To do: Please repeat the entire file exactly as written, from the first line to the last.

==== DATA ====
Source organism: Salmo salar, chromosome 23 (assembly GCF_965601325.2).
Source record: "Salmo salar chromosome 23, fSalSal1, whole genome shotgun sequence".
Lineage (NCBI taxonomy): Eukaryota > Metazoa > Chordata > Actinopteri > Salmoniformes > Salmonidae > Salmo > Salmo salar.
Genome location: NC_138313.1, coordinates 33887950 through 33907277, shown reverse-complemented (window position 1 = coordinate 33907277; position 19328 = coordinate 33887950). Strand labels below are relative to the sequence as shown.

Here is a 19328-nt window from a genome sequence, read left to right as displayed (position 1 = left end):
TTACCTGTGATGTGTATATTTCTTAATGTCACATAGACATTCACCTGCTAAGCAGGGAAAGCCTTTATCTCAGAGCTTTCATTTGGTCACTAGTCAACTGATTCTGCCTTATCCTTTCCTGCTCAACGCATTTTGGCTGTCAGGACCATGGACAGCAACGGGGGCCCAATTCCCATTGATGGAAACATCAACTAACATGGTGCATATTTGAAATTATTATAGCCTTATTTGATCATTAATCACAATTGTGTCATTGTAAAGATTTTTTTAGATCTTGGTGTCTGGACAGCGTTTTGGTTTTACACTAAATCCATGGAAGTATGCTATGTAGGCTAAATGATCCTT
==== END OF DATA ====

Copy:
Source organism: Salmo salar, chromosome 23 (assembly GCF_965601325.2).
Source record: "Salmo salar chromosome 23, fSalSal1, whole genome shotgun sequence".
Lineage (NCBI taxonomy): Eukaryota > Metazoa > Chordata > Actinopteri > Salmoniformes > Salmonidae > Salmo > Salmo salar.
Genome location: NC_138313.1, coordinates 33887950 through 33907277, shown reverse-complemented (window position 1 = coordinate 33907277; position 19328 = coordinate 33887950). Strand labels below are relative to the sequence as shown.

Here is a 19328-nt window from a genome sequence, read left to right as displayed (position 1 = left end):
TTACCTGTGATGTGTATATTTCTTAATGTCACATAGACATTCACCTGCTAAGCAGGGAAAGCCTTTATCTCAGAGCTTTCATTTGGTCACTAGTCAACTGATTCTGCCTTATCCTTTCCTGCTCAACGCATTTTGGCTGTCAGGACCATGGACAGCAACGGGGGCCCAATTCCCATTGATGGAAACATCAACTAACATGGTGCATATTTGAAATTATTATAGCCTTATTTGATCATTAATCACAATTGTGTCATTGTAAAGATTTTTTTAGATCTTGGTGTCTGGACAGCGTTTTGGTTTTACACTAAATCCATGGAAGTATGCTATGTAGGCTAAATGATCCTT